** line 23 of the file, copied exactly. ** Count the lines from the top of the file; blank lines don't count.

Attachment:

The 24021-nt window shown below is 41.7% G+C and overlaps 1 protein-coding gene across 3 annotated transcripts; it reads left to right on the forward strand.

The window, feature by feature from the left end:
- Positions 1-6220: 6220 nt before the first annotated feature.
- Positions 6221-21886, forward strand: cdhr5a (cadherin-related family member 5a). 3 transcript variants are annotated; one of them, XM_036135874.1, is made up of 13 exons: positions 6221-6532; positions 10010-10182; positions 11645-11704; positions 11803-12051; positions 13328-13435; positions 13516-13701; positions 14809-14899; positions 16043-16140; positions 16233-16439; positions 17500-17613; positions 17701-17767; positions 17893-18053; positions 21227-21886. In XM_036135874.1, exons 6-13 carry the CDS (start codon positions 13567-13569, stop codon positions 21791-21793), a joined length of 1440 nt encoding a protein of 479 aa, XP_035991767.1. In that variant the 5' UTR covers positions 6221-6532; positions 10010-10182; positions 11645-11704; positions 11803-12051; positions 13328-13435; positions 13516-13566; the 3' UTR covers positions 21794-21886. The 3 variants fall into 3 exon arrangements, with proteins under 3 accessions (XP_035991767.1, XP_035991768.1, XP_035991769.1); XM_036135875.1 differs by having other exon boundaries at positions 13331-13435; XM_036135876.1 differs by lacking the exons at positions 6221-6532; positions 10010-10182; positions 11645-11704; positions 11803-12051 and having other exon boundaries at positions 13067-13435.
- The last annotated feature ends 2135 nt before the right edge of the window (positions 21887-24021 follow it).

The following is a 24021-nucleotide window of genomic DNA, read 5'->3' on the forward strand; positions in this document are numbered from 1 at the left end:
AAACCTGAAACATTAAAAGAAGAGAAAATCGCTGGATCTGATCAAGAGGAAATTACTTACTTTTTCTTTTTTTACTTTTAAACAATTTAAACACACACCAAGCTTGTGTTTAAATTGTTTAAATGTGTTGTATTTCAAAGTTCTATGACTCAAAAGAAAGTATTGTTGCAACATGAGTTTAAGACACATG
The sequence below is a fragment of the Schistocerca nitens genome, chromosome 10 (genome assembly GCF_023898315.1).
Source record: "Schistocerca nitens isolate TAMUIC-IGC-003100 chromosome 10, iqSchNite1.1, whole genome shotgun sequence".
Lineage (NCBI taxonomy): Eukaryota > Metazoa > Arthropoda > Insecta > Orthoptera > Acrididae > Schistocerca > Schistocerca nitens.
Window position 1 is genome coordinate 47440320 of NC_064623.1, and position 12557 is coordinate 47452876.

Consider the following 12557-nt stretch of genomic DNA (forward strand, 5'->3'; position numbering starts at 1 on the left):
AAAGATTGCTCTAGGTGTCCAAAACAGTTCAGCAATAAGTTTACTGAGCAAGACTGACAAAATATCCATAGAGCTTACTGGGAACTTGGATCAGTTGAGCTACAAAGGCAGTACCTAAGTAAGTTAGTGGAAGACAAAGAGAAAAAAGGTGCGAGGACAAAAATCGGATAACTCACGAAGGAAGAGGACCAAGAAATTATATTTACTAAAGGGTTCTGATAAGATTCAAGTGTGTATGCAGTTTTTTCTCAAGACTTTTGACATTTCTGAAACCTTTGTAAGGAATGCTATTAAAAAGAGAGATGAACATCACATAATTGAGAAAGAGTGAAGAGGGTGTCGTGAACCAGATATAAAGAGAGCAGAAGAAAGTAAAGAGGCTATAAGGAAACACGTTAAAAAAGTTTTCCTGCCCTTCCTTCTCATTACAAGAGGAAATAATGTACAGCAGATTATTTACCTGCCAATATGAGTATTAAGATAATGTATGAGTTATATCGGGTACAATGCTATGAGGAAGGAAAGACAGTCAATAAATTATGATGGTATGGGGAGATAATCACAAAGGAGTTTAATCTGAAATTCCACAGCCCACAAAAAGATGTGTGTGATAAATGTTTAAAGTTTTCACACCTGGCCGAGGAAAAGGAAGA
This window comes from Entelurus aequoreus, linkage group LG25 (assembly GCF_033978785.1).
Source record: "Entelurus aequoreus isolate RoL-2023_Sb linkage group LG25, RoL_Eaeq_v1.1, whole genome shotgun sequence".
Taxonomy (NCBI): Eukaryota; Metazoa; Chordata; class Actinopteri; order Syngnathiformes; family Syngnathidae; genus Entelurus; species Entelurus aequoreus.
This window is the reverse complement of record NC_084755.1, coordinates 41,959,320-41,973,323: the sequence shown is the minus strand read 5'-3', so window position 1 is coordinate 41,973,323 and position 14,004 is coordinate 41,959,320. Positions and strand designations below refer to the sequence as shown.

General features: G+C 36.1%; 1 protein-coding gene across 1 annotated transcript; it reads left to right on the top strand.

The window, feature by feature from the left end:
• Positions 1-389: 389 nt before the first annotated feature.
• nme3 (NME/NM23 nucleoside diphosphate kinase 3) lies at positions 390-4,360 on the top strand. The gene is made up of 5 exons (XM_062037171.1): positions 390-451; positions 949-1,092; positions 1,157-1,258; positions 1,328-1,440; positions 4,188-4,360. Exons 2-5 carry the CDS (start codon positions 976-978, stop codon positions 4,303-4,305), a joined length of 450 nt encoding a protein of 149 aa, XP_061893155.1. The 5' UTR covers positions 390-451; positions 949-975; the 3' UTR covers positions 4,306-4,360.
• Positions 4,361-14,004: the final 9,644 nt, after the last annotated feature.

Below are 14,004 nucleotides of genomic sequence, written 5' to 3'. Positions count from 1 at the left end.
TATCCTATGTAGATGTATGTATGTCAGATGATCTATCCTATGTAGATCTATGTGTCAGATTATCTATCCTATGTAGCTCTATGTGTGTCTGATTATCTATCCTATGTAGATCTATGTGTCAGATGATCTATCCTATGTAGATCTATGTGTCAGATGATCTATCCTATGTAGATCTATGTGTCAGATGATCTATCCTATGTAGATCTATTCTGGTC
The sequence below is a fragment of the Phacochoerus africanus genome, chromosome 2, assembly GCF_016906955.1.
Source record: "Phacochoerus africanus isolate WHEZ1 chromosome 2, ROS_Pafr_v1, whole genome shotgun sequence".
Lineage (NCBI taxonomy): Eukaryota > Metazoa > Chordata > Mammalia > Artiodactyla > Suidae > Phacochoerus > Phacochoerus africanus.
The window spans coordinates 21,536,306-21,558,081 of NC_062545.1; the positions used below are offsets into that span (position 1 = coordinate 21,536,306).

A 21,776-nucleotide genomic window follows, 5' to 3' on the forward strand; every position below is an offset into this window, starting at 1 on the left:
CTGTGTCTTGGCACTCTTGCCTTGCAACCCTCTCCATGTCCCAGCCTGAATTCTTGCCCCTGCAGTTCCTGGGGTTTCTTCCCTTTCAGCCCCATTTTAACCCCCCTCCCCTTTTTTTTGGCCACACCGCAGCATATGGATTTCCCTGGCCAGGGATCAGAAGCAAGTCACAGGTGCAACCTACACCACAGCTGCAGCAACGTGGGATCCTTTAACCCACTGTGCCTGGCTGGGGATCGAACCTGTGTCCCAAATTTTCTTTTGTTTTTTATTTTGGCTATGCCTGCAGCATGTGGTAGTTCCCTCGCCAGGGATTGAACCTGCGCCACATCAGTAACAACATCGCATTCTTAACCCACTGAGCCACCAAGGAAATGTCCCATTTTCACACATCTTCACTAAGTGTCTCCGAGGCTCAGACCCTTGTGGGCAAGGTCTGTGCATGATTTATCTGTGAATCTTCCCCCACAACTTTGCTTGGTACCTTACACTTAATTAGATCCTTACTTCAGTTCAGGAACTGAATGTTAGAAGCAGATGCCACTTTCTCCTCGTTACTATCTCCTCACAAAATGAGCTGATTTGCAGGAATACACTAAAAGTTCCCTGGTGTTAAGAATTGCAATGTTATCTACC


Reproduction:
Below are 14,004 nucleotides of genomic sequence, written 5' to 3'. Positions count from 1 at the left end.